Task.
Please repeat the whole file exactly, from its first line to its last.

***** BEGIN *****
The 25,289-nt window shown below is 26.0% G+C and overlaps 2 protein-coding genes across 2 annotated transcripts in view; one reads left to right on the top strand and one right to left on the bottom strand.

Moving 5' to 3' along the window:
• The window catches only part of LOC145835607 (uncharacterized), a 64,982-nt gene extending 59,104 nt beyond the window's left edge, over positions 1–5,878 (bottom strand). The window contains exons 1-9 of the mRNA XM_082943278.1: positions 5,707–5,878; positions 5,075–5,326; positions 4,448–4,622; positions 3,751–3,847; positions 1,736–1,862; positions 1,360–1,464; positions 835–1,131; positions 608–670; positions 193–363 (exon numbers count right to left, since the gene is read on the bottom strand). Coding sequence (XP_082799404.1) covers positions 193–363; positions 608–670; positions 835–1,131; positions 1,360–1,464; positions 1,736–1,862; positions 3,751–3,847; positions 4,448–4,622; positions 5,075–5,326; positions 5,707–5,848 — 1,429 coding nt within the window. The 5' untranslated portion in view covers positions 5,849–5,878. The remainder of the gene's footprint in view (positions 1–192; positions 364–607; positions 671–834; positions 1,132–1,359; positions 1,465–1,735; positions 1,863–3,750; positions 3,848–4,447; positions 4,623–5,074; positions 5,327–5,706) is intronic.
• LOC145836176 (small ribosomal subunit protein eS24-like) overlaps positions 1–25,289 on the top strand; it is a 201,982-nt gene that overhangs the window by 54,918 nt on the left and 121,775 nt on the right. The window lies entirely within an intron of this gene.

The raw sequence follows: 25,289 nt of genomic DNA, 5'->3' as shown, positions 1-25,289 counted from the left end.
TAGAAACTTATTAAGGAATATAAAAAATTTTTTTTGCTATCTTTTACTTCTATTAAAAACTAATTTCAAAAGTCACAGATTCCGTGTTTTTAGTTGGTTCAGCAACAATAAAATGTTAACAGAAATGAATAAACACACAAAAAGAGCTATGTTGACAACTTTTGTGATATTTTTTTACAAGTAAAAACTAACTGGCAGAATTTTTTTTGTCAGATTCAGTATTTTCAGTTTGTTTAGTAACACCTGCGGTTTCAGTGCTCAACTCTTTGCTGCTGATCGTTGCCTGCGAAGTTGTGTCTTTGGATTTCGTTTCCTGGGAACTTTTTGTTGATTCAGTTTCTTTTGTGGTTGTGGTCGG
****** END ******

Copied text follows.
The 25,289-nt window shown below is 26.0% G+C and overlaps 2 protein-coding genes across 2 annotated transcripts in view; one reads left to right on the top strand and one right to left on the bottom strand.

Moving 5' to 3' along the window:
• The window catches only part of LOC145835607 (uncharacterized), a 64,982-nt gene extending 59,104 nt beyond the window's left edge, over positions 1–5,878 (bottom strand). The window contains exons 1-9 of the mRNA XM_082943278.1: positions 5,707–5,878; positions 5,075–5,326; positions 4,448–4,622; positions 3,751–3,847; positions 1,736–1,862; positions 1,360–1,464; positions 835–1,131; positions 608–670; positions 193–363 (exon numbers count right to left, since the gene is read on the bottom strand). Coding sequence (XP_082799404.1) covers positions 193–363; positions 608–670; positions 835–1,131; positions 1,360–1,464; positions 1,736–1,862; positions 3,751–3,847; positions 4,448–4,622; positions 5,075–5,326; positions 5,707–5,848 — 1,429 coding nt within the window. The 5' untranslated portion in view covers positions 5,849–5,878. The remainder of the gene's footprint in view (positions 1–192; positions 364–607; positions 671–834; positions 1,132–1,359; positions 1,465–1,735; positions 1,863–3,750; positions 3,848–4,447; positions 4,623–5,074; positions 5,327–5,706) is intronic.
• LOC145836176 (small ribosomal subunit protein eS24-like) overlaps positions 1–25,289 on the top strand; it is a 201,982-nt gene that overhangs the window by 54,918 nt on the left and 121,775 nt on the right. The window lies entirely within an intron of this gene.

The raw sequence follows: 25,289 nt of genomic DNA, 5'->3' as shown, positions 1-25,289 counted from the left end.
TAGAAACTTATTAAGGAATATAAAAAATTTTTTTTGCTATCTTTTACTTCTATTAAAAACTAATTTCAAAAGTCACAGATTCCGTGTTTTTAGTTGGTTCAGCAACAATAAAATGTTAACAGAAATGAATAAACACACAAAAAGAGCTATGTTGACAACTTTTGTGATATTTTTTTACAAGTAAAAACTAACTGGCAGAATTTTTTTTGTCAGATTCAGTATTTTCAGTTTGTTTAGTAACACCTGCGGTTTCAGTGCTCAACTCTTTGCTGCTGATCGTTGCCTGCGAAGTTGTGTCTTTGGATTTCGTTTCCTGGGAACTTTTTGTTGATTCAGTTTCTTTTGTGGTTGTGGTCGG